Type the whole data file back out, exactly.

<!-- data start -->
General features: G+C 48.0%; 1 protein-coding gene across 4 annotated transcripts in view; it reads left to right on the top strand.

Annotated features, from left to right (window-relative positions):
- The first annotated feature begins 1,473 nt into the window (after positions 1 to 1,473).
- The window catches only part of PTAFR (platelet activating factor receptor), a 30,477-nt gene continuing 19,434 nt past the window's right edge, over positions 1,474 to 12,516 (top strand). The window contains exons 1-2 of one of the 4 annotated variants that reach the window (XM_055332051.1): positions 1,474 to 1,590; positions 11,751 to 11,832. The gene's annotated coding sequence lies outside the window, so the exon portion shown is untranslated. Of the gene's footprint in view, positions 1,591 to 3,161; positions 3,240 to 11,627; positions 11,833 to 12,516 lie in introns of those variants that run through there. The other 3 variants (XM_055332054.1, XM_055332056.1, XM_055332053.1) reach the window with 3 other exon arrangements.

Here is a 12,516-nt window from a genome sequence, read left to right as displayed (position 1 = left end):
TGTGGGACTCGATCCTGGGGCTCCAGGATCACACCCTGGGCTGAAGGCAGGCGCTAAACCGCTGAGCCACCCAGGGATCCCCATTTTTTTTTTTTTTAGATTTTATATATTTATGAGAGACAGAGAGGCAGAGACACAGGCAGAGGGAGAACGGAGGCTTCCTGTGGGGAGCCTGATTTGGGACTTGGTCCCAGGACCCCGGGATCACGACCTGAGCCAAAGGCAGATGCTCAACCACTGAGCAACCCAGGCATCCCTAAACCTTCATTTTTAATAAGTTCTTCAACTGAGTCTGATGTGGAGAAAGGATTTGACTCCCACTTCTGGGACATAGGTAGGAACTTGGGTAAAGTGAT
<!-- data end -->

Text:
General features: G+C 48.0%; 1 protein-coding gene across 4 annotated transcripts in view; it reads left to right on the top strand.

Annotated features, from left to right (window-relative positions):
- The first annotated feature begins 1,473 nt into the window (after positions 1 to 1,473).
- The window catches only part of PTAFR (platelet activating factor receptor), a 30,477-nt gene continuing 19,434 nt past the window's right edge, over positions 1,474 to 12,516 (top strand). The window contains exons 1-2 of one of the 4 annotated variants that reach the window (XM_055332051.1): positions 1,474 to 1,590; positions 11,751 to 11,832. The gene's annotated coding sequence lies outside the window, so the exon portion shown is untranslated. Of the gene's footprint in view, positions 1,591 to 3,161; positions 3,240 to 11,627; positions 11,833 to 12,516 lie in introns of those variants that run through there. The other 3 variants (XM_055332054.1, XM_055332056.1, XM_055332053.1) reach the window with 3 other exon arrangements.

Here is a 12,516-nt window from a genome sequence, read left to right as displayed (position 1 = left end):
TGTGGGACTCGATCCTGGGGCTCCAGGATCACACCCTGGGCTGAAGGCAGGCGCTAAACCGCTGAGCCACCCAGGGATCCCCATTTTTTTTTTTTTTAGATTTTATATATTTATGAGAGACAGAGAGGCAGAGACACAGGCAGAGGGAGAACGGAGGCTTCCTGTGGGGAGCCTGATTTGGGACTTGGTCCCAGGACCCCGGGATCACGACCTGAGCCAAAGGCAGATGCTCAACCACTGAGCAACCCAGGCATCCCTAAACCTTCATTTTTAATAAGTTCTTCAACTGAGTCTGATGTGGAGAAAGGATTTGACTCCCACTTCTGGGACATAGGTAGGAACTTGGGTAAAGTGAT